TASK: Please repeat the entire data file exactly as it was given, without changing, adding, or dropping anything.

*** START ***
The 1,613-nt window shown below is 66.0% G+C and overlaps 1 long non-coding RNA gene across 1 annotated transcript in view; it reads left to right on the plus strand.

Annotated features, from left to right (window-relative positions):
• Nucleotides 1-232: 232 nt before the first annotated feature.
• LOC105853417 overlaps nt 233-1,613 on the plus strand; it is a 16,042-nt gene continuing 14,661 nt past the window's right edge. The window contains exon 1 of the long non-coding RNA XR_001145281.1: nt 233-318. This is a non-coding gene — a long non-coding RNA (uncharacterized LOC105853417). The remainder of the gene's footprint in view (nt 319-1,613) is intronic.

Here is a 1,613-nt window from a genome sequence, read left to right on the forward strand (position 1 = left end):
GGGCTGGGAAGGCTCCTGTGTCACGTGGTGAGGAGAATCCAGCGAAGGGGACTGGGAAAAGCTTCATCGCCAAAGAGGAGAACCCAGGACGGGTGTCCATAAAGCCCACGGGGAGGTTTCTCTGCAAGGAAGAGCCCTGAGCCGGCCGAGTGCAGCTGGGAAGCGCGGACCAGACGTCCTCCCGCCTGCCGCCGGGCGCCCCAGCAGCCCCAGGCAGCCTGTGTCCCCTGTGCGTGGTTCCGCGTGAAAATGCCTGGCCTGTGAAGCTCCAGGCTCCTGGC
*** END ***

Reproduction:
The 1,613-nt window shown below is 66.0% G+C and overlaps 1 long non-coding RNA gene across 1 annotated transcript in view; it reads left to right on the plus strand.

Annotated features, from left to right (window-relative positions):
• Nucleotides 1-232: 232 nt before the first annotated feature.
• LOC105853417 overlaps nt 233-1,613 on the plus strand; it is a 16,042-nt gene continuing 14,661 nt past the window's right edge. The window contains exon 1 of the long non-coding RNA XR_001145281.1: nt 233-318. This is a non-coding gene — a long non-coding RNA (uncharacterized LOC105853417). The remainder of the gene's footprint in view (nt 319-1,613) is intronic.

Here is a 1,613-nt window from a genome sequence, read left to right on the forward strand (position 1 = left end):
GGGCTGGGAAGGCTCCTGTGTCACGTGGTGAGGAGAATCCAGCGAAGGGGACTGGGAAAAGCTTCATCGCCAAAGAGGAGAACCCAGGACGGGTGTCCATAAAGCCCACGGGGAGGTTTCTCTGCAAGGAAGAGCCCTGAGCCGGCCGAGTGCAGCTGGGAAGCGCGGACCAGACGTCCTCCCGCCTGCCGCCGGGCGCCCCAGCAGCCCCAGGCAGCCTGTGTCCCCTGTGCGTGGTTCCGCGTGAAAATGCCTGGCCTGTGAAGCTCCAGGCTCCTGGC